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Homolovi Ruins State Park

Homolovi Ruins State Park copyright map by Alan Eastep

HCR 63, Box 5
Winslow, Arizona 86047
Phone: (928) 289-4106

From Flagstaff, you want to take I-40 east to Highway 87 North, use Exit 257.

In the high grassland of 14th century northern Arizona, an ancient people found a home along the Little Colorado River. These people, the Hisat'sinom (known to archaeologists as the Anasazi), paused in their migrations to till the rich flood plain and sandy slopes before continuing north to join people already living on the mesas, people who are today known as the Hopi.

The Hopi people of today still consider Homolovi, as well as other pre-Columbian sites in the southwest, to be part of their homeland. They continue to make pilgrimages to these sites, renewing the ties of the people with the land. The Hopi tell us that the broken pottery and stones are now part of the land and are the trail the Bahana will follow when he returns. Therefore, these are mute reminders that the Hopi continue to follow the true Hopi way and the instructions of Masau'u.

The migrations ended when the people settled at the center of the world, the Hopi Mesas north of Homolovi. However, as new people appeared, such as the Dine' (Navajo) and later the Europeans, the Hopi watched as their homeland was occupied by the new people. Eventually they also saw these people begin destroying their ancient homes, digging in these sacred sites for curios and for items to sell.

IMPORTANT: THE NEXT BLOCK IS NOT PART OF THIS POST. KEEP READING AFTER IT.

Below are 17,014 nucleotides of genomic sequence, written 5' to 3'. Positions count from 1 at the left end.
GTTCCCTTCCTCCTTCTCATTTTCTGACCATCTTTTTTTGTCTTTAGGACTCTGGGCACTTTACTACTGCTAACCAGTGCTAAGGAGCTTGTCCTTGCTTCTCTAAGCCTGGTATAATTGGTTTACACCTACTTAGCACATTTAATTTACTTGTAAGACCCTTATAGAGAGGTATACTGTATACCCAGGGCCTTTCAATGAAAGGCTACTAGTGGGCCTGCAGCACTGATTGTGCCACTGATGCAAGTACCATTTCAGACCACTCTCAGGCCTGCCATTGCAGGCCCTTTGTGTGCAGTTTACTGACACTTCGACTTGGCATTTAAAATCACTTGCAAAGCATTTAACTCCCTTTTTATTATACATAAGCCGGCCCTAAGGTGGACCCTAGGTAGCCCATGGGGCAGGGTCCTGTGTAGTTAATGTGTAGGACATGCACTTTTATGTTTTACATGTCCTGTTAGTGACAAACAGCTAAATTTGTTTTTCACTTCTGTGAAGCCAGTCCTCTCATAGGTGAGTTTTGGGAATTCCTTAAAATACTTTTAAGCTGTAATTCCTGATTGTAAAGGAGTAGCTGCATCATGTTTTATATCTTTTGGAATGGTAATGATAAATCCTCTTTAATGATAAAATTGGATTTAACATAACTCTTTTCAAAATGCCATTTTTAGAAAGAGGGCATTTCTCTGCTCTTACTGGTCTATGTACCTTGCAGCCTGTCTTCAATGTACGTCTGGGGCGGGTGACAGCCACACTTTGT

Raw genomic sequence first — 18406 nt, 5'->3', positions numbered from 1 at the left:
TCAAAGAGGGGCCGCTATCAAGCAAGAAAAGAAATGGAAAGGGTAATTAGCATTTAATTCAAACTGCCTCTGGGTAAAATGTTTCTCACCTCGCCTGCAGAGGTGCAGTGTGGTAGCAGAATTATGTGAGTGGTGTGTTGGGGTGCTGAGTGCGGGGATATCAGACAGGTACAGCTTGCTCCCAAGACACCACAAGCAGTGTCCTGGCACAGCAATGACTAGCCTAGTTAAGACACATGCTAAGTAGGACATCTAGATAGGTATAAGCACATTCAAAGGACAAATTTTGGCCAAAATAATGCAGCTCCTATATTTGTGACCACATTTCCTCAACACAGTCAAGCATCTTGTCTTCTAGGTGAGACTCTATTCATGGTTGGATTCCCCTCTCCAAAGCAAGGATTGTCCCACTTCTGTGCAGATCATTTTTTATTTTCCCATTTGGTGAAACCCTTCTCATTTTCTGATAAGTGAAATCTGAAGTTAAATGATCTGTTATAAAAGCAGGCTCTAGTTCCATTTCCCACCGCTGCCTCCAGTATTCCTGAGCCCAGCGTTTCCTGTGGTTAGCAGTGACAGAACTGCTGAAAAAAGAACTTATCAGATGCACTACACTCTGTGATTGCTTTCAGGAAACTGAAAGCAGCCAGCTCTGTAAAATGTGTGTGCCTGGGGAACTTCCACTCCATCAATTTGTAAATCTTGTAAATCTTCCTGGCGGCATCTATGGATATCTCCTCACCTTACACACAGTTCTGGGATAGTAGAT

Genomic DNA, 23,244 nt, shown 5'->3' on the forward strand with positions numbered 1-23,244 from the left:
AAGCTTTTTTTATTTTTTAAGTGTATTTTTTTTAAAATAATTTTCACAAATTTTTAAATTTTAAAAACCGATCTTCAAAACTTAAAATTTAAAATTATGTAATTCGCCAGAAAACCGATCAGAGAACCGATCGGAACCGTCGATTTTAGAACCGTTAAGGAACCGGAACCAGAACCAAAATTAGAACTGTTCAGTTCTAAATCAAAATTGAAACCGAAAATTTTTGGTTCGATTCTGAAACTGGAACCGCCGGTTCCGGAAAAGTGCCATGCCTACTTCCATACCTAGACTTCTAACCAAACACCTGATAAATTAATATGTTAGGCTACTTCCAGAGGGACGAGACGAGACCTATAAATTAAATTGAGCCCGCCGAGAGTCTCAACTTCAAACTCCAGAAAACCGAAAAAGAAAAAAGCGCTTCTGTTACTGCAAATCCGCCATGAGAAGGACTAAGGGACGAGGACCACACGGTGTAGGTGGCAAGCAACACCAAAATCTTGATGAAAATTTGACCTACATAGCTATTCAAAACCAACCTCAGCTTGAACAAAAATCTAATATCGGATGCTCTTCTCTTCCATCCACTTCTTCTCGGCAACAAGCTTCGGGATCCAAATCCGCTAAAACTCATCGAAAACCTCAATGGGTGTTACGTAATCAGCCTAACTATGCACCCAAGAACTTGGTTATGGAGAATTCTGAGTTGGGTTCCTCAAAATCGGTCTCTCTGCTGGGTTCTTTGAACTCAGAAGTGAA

In an effort to protect some of these sites, the Hopi people supported the idea of Homolovi Ruins State Park. This idea resulted in the establishment of the park in 1986 and the opening of the park in 1993.

Homolovi Ruins State Park now serves as a center of research for the late migration period of the Hopi from the 1200's to the late 1300's. While archaeologists study the sites and confer with the Hopi to unravel the history of Homolovi, Arizona State Parks provides the opportunity for visitors to visit the sites and use park facilities including a visitor center and museum, various trails and a campground. Several covered picnic tables are located throughout the park. Pullouts provide the opportunity to observe wildlife in this park of over 4,000 acres at an elevation of 4,900 feet.

Facilities:

  • Three main pueblo ruins, Visitor Center, bookstore and exhibits

  • 53 camping sites with electric hook-ups, dump station, restrooms and showers

  • Showers available year-round. Water hook-ups available April thru mid November

  • Picnic tables and grills, day-use ramadas, and trails

 
 
 
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